If current national trends are any indication, hourly workers will likely see pay increases over the next few years. As employees are looking forward to the change, many small business owners view it with dread.
What can small businesses do to adjust to the change without losing profits or being otherwise negatively impacted?
"Beyond the obvious of altering business hours, raising prices, and increasing employee output expectations, there are several tips that any small business can begin to adapt to higher minimum wages and the calamity of COVID," says Baron Christopher Hansen, business consultant and owner of Red Baron USA.
Optimize your business plan
Small businesses need to implement a greater rate-of-investment (ROI) into each hour they are open. Hansen encourages businesses to "search for a new location that may have the same or better customer traffic yet with less overhead or utility costs."
Businesses may want to reconsider offering once-free services and now charge a small fee for these things. Also, some businesses may want to recruit family members and volunteers.
"Passive owners or family may now become more active employees or volunteers, taking on extra shifts or performing critical side work each week themselves," says Hansen. Business owners must have every aspect of their business plan or model optimized.
Stay close to your accountant
To adjust to the rate hike, David Scott Peters, restaurant consultant, and coach, encourages small businesses to have an open and communicative relationship with their bookkeeper and/or accountant. It is crucial to have reports delivered on a timely basis each month, so businesses have a big picture of financials.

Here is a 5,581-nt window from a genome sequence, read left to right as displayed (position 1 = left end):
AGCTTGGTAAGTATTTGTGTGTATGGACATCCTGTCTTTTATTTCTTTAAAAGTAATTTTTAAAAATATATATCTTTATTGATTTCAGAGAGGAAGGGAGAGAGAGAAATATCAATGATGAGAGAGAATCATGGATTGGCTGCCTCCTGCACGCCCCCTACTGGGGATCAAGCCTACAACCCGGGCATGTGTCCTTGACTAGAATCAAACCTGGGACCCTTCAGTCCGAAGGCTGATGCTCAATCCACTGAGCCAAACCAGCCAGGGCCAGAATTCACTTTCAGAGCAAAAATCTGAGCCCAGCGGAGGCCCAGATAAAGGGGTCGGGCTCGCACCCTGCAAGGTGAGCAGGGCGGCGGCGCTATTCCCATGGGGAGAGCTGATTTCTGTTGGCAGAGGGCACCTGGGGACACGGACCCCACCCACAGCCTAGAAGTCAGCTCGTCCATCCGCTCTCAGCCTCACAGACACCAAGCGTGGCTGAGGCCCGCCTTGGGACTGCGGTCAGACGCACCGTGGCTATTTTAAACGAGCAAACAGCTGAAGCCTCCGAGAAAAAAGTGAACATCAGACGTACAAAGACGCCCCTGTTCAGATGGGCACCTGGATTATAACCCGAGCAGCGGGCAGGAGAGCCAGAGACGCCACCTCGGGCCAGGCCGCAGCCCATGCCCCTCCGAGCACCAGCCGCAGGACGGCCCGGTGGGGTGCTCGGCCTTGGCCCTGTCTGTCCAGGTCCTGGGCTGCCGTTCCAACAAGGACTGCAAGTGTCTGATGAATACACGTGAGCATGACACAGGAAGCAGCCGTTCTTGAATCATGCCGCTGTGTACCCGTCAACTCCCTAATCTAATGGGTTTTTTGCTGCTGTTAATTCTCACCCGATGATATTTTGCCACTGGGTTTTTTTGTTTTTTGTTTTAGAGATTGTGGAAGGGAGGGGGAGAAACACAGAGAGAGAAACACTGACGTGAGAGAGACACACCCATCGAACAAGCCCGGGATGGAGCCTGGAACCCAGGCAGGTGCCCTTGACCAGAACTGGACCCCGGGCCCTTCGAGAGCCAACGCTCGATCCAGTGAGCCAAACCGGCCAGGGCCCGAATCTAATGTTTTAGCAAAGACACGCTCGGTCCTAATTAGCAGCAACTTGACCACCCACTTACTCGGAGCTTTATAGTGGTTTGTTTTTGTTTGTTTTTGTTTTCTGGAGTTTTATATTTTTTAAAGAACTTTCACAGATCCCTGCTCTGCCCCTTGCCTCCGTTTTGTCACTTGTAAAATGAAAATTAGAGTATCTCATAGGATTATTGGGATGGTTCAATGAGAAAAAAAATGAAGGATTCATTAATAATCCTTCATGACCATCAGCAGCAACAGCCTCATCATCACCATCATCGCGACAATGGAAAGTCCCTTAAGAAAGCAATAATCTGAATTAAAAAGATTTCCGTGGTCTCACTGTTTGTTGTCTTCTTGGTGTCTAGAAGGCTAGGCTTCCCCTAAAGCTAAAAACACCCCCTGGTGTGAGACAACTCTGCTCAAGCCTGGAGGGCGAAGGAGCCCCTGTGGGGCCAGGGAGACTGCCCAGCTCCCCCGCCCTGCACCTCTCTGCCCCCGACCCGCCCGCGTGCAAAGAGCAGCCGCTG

Peters adds, "There should be no surprises at payroll time or the end of the week. Have a plan for your cash flow and have a budget."
Offer better services and products
Business owners must show a willingness to offer both standard and higher value, higher-priced options to keep up with wage hikes. Rebekah Goldman, hospitality consultant, encourages businesses to demonstrate value by making sure team members can confidently explain and sell products to customers.
Her advice is to "find ways to add value to products and provide a good experience because that's what customers will expect."
Hire employees worthy of a wage hike
In the current business climate, there is a "tidal wave of out-of-work workers in need of a fresh start or a new opportunity," says Hansen. Small business owners may need to let go of minimum output or unproductive employees to survive. This move will allow the hiring or rehiring of talented employees to work at the new minimum wage level.
According to Hansen, "It's not about cutting hours or pushing current minimum wage employees to do more; it's about re-engineering your business model to accomplish more per hour."
Communicate to new and existing customers
Being transparent with customers is in the best interest of any small business. It is important to explain to new and existing customers that the business will offer new products and services, increased prices, and potentially different hours of operation to serve them better.
Hansen says to make it clear the "minimum wage hike, increased prices, and new business model is not the small business's fault," but a way to plan to thrive in the future strategically.
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